It’s anecdotal, to be sure, but it seems that the military-industrialist-corporate-government partnership has stated a War on Moms. We just reported on one mother under attack from the military, now it seems that corporate America has jumped into the fray. This time, the battlefield is on the peer-to-peer (P2P) front.
In the judicial Intellectual Property skirmishes between the music recording industry and downloaders, one mom seems to be caught in the middle and her apparent innocence is seemingly ignored by the corporate recording giants.:
It was Easter Sunday, and Patricia Santangelo was in church with her kids when she says the music recording industry peeked into her computer and decided to take her to court.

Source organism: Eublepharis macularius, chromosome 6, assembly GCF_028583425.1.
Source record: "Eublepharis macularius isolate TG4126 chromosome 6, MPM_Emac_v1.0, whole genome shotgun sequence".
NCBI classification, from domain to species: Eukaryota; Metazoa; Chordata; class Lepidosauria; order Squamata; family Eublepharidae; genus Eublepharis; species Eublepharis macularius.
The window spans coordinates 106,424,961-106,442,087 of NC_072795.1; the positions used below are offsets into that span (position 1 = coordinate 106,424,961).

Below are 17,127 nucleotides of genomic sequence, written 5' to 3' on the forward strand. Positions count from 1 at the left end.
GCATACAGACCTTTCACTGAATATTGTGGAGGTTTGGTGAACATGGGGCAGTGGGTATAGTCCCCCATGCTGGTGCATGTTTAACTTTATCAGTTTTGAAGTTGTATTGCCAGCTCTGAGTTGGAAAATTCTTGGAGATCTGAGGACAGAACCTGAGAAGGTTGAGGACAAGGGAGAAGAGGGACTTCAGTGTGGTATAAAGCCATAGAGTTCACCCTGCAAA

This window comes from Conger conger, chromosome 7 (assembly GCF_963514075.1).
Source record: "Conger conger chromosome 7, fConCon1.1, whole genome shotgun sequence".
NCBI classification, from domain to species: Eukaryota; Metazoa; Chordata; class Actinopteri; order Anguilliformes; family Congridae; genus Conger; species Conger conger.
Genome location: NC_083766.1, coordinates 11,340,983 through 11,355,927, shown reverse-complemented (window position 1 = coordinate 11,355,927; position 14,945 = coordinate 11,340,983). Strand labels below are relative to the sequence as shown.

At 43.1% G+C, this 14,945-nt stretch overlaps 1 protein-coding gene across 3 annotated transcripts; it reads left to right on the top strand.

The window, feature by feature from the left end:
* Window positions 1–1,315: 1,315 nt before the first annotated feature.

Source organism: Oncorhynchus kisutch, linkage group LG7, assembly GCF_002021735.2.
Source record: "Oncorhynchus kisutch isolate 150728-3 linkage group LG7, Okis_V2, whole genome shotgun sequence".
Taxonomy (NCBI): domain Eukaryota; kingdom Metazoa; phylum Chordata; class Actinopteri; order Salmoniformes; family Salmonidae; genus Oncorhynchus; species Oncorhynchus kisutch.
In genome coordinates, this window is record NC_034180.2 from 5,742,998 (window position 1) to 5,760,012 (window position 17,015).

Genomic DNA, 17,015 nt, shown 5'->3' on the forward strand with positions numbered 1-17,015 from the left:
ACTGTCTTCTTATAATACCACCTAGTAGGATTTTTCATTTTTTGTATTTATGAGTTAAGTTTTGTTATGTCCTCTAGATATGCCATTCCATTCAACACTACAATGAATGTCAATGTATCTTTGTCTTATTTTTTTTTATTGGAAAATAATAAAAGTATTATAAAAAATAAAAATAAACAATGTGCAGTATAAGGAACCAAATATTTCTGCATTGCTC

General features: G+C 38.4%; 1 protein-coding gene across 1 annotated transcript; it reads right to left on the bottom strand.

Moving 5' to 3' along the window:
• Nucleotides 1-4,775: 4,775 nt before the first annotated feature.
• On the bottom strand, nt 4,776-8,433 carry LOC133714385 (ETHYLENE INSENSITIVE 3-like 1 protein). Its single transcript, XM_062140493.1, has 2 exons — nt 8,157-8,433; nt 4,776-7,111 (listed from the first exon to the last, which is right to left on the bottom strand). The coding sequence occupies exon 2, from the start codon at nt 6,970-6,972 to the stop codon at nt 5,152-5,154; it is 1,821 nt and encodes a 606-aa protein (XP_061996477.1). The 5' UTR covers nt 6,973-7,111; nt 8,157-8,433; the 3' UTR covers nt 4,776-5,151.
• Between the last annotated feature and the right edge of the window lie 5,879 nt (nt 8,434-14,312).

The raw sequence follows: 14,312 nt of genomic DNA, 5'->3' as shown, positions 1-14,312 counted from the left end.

Santangelo says she has never downloaded a single song on her computer, but the industry didn’t see it that way. The woman from Wappingers Falls, about 80 miles north of New York City, is among the more than 16,000 people who have been sued for allegedly pirating music through file-sharing computer networks.
“I assumed that when I explained to them who I was and that I wasn’t a computer downloader, it would just go away,” she said in an interview. “I didn’t really understand what it all meant. But they just kept insisting on a financial settlement.”
A federal judge described Santangelo as “an Internet-illiterate parent, who does not know Kazaa from kazoo, and who can barely retrieve her email.”
After having spent $24K in her defense, she has run out of money, and is now representing herself in court. One would think that the recording industry would drop this particular person simply because of the potentially negative PR. To date, this has not been the case, which is loud and clear statement about the scruples of the recording industry.